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Becoming mindfully mindful : counselling psychologists' use of mindfulness in their private lives and clinical practice

Mitha, F. (2018). Becoming mindfully mindful : counselling psychologists' use of mindfulness in their private lives and clinical practice. (Unpublished Doctoral thesis, City, University of London)


Mindfulness has received growing interest. However, much of the research around the use and efficacy of mindfulness has been of a quantitative nature, which does not allow for a deep understanding of people’s experiences of it. Despite the growing popularity of mindfulness practices among clinicians, research documenting the experience of psychologists using or delivering mindfulness interventions has been limited, with only a handful of studies looking at counselling psychologists. However, the client-centred ethos underpinning counselling psychology aligns itself particularly well with the values of mindfulness. This study aims to add to the literature by exploring the lived experience of counselling psychologists who use mindfulness in their personal lives and professional practice. It focuses on novice mindfulness practitioners, those who use mindfulness but do not self-identify as skilled mindfulness practitioners and have received no formal training in the area, a group which has so far received little attention.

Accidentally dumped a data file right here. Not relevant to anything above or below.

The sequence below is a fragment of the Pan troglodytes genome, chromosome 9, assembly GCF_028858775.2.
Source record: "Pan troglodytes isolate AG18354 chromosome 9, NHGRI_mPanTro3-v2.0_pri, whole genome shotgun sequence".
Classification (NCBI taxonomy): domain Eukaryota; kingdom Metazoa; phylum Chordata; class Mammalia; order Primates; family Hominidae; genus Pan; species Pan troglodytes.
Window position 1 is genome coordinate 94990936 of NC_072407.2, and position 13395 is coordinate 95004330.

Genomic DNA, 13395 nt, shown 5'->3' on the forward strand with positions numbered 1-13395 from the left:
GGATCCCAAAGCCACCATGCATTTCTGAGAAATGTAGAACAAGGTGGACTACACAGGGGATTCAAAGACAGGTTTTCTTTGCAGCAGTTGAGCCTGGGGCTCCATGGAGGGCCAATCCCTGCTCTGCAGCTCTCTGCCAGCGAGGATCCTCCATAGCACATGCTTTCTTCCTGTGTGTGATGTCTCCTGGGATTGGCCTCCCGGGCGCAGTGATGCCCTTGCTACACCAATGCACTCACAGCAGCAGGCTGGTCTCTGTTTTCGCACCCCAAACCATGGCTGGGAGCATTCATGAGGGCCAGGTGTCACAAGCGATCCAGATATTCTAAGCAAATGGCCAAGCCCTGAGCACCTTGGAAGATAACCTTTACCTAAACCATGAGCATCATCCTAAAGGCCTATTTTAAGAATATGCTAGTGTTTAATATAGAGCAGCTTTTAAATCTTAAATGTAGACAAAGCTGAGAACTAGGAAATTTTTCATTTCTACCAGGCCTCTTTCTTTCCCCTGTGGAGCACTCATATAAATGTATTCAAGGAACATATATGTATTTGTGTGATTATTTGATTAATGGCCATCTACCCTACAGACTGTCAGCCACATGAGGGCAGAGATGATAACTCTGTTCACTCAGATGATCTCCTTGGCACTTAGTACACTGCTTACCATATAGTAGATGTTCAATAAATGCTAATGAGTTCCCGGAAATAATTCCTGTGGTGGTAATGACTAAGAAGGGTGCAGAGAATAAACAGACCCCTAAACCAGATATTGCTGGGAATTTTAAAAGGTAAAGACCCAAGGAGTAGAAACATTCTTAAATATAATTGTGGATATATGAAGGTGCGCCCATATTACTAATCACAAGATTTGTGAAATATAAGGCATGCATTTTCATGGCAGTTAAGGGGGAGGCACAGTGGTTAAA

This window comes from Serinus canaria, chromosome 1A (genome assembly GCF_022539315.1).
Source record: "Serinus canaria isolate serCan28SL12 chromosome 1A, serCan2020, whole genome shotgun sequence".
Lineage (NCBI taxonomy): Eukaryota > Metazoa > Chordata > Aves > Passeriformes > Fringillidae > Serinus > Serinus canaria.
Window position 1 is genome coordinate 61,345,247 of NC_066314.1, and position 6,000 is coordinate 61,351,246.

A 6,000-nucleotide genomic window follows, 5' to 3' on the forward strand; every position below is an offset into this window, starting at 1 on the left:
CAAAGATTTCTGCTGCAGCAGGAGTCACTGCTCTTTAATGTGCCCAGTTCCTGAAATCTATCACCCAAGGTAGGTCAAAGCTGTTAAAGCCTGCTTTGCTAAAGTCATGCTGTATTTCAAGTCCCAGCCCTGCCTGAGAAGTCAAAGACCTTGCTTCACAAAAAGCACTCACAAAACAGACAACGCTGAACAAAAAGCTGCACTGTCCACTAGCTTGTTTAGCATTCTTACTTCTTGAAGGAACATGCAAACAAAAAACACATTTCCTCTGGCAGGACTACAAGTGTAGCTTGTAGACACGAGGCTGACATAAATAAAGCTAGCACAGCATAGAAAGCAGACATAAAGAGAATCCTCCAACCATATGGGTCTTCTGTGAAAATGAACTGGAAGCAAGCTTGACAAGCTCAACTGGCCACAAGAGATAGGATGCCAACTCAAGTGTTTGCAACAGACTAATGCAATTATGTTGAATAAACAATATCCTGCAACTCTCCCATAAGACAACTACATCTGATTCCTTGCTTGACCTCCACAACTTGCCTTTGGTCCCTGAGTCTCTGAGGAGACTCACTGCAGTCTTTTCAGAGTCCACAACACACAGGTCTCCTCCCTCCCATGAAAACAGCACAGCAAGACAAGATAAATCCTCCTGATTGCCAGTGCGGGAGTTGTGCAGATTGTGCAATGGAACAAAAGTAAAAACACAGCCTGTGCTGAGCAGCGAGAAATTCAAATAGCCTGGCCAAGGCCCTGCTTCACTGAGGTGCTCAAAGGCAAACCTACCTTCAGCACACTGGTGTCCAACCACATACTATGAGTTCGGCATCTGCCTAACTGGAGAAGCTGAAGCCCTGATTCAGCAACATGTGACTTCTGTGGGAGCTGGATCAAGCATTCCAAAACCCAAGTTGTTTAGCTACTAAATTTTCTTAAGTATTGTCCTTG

Semi-structured interviews were used to explore six-counselling psychologists’ experience of mindfulness, both in their private lives and clinical practice. The research took the form of a qualitative, idiographic inquiry. Data analysis was conducted using interpretive phenomenological analysis. The results of this analysis denote my interpretation, of the participants interpretation, of their own lived experience. The results highlighted four superordinate themes: ‘the Buddha pill’, ‘therapists’ engagement with mindfulness’, ‘emotive responses’ and ‘doing versus being’.

The research findings are considered in relation to the wider literature and links drawn. Implications for further research and clinical practice are outlined. It is hoped that the study will encourage counselling psychologists to reflect on their use of mindfulness in their practice and everyday lives.

Publication Type: Thesis (Doctoral)
Subjects: B Philosophy. Psychology. Religion > BF Psychology
Departments: Doctoral Theses
Doctoral Theses > School of Arts and Social Sciences Doctoral Theses
School of Health & Psychological Sciences > Psychology
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